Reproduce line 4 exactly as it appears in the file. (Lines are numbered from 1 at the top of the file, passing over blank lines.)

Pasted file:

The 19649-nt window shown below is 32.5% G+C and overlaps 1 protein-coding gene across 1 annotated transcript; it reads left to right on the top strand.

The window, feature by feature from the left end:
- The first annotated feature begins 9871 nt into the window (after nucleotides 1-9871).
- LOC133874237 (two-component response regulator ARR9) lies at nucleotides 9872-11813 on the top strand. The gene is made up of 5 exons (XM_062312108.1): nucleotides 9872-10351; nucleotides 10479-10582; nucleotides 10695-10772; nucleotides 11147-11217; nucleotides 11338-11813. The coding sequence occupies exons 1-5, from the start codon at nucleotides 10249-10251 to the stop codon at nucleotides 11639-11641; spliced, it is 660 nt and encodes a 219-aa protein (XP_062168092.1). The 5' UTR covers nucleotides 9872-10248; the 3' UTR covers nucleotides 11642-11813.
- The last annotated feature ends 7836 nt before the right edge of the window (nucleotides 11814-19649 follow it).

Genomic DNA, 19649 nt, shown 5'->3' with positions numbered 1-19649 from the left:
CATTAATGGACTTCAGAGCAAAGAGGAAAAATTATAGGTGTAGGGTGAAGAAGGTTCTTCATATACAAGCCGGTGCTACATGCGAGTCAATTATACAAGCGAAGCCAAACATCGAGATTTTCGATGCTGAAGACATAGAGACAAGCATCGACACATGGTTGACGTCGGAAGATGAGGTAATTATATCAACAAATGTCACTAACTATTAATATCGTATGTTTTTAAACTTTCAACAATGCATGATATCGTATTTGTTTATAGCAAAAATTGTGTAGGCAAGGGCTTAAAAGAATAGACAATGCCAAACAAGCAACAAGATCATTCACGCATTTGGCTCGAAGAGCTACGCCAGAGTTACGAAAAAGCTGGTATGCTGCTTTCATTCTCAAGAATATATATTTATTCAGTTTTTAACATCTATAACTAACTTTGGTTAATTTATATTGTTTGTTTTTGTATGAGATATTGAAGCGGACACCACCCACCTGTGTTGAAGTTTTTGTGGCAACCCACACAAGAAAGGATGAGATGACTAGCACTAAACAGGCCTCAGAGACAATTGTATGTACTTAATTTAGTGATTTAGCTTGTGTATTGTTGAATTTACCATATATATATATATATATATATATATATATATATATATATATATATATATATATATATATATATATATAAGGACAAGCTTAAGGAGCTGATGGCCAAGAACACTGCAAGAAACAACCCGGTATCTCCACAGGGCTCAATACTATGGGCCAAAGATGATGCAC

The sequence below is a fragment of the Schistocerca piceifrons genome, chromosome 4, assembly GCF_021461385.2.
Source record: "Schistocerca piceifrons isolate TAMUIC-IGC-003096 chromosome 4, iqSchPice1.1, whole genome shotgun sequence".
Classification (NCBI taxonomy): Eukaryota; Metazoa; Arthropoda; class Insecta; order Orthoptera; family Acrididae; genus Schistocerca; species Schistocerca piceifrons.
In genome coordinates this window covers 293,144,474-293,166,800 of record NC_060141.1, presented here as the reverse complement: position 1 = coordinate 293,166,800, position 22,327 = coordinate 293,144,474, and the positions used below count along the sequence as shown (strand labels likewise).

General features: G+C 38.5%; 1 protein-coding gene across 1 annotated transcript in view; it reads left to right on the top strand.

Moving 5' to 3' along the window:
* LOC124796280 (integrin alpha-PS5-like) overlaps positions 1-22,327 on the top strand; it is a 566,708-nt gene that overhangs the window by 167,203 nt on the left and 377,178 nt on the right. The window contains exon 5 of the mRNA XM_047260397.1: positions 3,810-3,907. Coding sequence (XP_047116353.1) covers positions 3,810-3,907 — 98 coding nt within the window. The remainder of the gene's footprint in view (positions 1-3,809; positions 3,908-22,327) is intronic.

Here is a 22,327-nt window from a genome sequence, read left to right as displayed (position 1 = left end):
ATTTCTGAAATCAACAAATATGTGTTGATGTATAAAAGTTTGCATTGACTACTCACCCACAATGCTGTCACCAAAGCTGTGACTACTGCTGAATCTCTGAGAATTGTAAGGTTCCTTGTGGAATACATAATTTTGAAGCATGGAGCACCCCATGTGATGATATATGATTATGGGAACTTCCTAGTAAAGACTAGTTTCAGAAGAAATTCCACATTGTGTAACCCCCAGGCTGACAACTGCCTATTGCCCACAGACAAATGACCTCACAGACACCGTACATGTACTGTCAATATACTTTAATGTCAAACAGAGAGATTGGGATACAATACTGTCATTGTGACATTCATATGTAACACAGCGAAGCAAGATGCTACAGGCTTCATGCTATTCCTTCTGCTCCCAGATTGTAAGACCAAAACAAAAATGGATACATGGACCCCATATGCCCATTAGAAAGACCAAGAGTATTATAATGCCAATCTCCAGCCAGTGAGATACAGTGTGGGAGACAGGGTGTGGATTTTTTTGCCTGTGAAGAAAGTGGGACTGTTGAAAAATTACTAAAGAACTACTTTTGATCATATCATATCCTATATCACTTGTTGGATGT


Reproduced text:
- LOC133874237 (two-component response regulator ARR9) lies at nucleotides 9872-11813 on the top strand. The gene is made up of 5 exons (XM_062312108.1): nucleotides 9872-10351; nucleotides 10479-10582; nucleotides 10695-10772; nucleotides 11147-11217; nucleotides 11338-11813. The coding sequence occupies exons 1-5, from the start codon at nucleotides 10249-10251 to the stop codon at nucleotides 11639-11641; spliced, it is 660 nt and encodes a 219-aa protein (XP_062168092.1). The 5' UTR covers nucleotides 9872-10248; the 3' UTR covers nucleotides 11642-11813.